Hirokazu Koreeda’s Like Father, Like Sonbegins with a scene in which Keita, six, and his parents attend an interview at a fancy-looking elementary school. This must be par for the course in Japan, but to an outsider it looks astonishingly intimidating, far more inquisition-like than any job interview I’ve ever had.
The board asks which parent Keita takes after, and Keita’s father nominates his wife, because, like her, Keita doesn’t mind not winning. Keita’s father finds this attitude difficult to deal with. What seems like a throwaway, if harsh, assessment of a six year old is actually what Koreeda’s film, which might as well have been titled Blood Ties, is all about.
A couple of scenes later, Keita’s parents get a call from the hospital in which he was born. They’re informed that six years ago, a disgruntled nurse swapped their baby with another, and Keita is in fact somebody else’s child.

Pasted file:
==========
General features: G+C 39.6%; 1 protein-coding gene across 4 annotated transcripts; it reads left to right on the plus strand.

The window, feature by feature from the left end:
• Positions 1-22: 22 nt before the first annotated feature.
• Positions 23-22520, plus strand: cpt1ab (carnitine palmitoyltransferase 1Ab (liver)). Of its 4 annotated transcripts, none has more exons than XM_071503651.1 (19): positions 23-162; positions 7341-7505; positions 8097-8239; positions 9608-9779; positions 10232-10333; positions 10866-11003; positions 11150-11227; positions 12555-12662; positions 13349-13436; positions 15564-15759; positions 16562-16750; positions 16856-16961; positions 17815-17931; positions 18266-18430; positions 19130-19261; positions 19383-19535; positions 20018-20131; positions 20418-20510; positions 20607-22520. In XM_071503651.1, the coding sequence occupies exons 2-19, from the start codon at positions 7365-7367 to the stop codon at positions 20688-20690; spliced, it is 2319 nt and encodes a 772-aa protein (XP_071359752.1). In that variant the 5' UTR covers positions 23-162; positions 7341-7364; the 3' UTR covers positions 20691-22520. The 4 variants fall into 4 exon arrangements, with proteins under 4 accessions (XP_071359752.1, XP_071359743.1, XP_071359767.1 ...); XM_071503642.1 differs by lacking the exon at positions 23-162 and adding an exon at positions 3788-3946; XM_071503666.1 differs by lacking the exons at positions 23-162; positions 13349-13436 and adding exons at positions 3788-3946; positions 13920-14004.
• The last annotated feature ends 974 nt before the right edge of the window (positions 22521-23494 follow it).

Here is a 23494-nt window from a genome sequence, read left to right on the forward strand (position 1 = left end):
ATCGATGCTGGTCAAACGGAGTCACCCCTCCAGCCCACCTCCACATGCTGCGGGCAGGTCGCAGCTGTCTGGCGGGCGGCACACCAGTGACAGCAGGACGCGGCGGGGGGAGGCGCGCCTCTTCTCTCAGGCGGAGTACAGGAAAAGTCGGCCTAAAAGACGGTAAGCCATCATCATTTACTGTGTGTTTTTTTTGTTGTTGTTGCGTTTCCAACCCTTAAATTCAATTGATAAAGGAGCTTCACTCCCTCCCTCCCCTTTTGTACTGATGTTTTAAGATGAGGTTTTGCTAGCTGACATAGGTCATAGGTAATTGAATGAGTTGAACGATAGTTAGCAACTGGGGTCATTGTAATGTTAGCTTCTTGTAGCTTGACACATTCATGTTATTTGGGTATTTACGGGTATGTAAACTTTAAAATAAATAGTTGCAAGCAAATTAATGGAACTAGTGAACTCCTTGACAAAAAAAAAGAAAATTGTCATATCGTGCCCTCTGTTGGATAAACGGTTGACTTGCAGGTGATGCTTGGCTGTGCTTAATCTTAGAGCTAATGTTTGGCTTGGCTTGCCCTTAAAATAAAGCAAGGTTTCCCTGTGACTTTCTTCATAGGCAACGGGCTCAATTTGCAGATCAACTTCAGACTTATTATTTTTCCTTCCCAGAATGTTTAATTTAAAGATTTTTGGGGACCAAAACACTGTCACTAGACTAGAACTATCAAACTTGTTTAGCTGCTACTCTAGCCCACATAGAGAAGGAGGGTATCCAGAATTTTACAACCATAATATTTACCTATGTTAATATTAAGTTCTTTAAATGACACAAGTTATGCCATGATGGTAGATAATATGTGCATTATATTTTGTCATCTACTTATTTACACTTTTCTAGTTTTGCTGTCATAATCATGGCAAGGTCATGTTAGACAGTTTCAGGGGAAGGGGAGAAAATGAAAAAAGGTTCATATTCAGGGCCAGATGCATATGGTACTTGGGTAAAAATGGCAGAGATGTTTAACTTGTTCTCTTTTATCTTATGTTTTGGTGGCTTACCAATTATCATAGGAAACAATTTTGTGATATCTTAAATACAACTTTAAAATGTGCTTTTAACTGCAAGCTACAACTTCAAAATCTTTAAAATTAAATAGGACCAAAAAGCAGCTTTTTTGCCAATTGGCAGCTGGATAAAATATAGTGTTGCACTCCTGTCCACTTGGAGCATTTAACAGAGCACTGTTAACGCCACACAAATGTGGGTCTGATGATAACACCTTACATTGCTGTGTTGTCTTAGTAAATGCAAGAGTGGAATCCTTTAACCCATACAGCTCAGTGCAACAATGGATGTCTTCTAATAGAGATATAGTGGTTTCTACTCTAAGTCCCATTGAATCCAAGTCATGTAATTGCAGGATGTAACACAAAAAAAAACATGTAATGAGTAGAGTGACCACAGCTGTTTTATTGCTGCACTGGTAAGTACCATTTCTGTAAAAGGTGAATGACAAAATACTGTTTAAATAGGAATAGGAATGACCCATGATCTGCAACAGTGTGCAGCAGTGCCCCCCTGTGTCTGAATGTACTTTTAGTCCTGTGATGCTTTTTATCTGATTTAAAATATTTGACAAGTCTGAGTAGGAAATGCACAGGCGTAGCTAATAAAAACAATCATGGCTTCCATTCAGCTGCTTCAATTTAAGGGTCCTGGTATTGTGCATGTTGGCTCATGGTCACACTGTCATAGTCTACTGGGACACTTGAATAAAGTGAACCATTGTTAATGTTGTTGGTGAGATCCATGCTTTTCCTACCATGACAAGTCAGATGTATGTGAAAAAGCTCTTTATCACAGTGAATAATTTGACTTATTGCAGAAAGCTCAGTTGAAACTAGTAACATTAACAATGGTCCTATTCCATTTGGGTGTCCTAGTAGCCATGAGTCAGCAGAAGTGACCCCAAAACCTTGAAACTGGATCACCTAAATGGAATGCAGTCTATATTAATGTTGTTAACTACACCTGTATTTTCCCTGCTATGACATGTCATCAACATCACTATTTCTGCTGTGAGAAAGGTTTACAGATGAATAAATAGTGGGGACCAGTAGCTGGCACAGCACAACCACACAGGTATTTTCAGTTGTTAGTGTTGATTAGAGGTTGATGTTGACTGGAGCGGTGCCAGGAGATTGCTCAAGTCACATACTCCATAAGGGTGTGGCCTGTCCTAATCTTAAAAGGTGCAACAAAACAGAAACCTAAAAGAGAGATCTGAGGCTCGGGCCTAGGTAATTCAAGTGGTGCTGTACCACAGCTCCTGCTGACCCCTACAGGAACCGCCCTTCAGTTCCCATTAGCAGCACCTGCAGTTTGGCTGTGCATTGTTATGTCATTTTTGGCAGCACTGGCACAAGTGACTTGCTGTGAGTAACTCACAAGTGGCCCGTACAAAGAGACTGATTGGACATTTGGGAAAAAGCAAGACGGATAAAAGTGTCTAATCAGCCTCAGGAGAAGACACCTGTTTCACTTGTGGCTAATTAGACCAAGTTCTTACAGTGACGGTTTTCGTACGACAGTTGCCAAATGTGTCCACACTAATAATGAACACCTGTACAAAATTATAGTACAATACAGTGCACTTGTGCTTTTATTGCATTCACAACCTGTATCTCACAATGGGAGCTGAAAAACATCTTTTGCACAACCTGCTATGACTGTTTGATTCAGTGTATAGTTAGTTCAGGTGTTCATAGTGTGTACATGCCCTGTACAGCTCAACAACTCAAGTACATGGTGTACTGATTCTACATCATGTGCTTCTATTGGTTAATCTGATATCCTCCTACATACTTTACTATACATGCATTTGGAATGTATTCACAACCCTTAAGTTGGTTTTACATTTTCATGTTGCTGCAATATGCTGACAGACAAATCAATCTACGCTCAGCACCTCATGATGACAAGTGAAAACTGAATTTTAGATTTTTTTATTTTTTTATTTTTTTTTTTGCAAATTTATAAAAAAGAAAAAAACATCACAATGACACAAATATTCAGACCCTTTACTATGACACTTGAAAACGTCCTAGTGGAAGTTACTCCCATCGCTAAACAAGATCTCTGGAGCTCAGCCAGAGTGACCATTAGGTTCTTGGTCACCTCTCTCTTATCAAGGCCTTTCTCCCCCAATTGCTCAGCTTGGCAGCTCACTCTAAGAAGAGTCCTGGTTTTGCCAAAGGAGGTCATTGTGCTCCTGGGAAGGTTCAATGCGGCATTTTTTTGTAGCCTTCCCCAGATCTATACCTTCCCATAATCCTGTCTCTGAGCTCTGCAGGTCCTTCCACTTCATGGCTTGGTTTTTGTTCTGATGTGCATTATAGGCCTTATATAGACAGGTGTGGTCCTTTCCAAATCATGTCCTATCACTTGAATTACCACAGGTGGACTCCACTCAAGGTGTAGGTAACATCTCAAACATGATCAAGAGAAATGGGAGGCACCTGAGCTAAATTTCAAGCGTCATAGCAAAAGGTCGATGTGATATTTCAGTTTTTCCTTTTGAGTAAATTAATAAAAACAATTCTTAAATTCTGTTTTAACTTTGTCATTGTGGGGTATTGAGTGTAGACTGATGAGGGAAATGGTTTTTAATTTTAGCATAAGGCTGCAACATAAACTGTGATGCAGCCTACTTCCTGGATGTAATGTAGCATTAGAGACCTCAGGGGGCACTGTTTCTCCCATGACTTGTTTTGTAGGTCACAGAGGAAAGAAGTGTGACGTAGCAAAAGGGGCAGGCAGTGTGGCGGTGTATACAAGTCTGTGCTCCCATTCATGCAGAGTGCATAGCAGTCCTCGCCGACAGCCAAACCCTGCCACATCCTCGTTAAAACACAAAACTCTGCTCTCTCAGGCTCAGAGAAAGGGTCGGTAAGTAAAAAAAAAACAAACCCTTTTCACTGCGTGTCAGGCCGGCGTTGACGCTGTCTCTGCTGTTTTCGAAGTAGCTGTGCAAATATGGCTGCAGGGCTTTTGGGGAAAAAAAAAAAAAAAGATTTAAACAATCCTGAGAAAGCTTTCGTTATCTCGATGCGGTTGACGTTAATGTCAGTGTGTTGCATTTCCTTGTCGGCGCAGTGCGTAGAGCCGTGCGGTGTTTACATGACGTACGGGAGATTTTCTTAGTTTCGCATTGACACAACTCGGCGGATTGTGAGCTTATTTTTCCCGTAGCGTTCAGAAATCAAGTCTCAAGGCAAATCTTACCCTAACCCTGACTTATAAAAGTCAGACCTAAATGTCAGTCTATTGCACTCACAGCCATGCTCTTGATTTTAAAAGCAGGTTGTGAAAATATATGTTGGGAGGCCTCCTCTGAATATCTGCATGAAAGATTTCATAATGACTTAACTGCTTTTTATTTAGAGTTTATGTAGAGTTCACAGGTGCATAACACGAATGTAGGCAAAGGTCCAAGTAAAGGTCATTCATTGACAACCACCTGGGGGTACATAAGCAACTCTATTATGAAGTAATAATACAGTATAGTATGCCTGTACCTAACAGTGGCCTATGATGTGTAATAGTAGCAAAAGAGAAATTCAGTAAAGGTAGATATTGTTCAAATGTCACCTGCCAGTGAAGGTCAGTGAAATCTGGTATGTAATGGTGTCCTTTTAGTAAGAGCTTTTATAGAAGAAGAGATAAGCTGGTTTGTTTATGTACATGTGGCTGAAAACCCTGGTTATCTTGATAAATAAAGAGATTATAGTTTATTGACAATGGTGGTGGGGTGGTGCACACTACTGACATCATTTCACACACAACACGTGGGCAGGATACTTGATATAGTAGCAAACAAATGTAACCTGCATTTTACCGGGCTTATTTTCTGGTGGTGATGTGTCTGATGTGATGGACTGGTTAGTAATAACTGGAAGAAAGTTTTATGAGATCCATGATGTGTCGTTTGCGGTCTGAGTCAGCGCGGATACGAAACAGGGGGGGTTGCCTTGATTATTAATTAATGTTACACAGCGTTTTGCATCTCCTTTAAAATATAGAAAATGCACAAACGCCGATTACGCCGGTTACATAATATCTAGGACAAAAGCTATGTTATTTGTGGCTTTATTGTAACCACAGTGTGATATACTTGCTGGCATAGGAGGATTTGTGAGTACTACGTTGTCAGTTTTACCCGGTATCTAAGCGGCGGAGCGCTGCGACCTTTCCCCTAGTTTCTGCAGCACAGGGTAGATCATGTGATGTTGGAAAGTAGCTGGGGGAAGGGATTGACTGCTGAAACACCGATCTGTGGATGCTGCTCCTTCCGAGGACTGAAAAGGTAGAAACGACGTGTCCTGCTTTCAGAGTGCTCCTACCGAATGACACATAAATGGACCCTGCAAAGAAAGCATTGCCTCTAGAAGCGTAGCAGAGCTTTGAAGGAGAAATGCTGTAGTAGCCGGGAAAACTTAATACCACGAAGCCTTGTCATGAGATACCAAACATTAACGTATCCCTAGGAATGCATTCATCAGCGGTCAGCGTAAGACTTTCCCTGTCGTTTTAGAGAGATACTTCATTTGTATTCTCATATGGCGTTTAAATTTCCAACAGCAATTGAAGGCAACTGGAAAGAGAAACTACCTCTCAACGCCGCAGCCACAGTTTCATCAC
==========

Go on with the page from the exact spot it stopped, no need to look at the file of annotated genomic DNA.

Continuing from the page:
The rest of the film is spent teasing out the implications of this revelation on two families: Keita’s birth parents and the couple who have raised him as their own for the last six years. The film manages to be sad but not miserabilist, clear-eyed but low key. Nothing is underlined or accompanied by strings, and there’s nothing slick about Koreeda’s technique. The performances are very fine, especially from the kids. Koreeda has form getting natural performances from child actors, and the ones here seem remarkably unaffected.
This is the kind of film, an intelligent drama about the middle classes in the burbs, which we rarely make in Australia. We seem to have two reliable genres: gritty crime or the comedy of caricature.Like Father, Like Son, on the other hand, demonstrates that the small stories can feel the biggest. It might not have the razzle-dazzle, but it exerts a vice-like grip.
Like Father, Like Son is incinemas April 17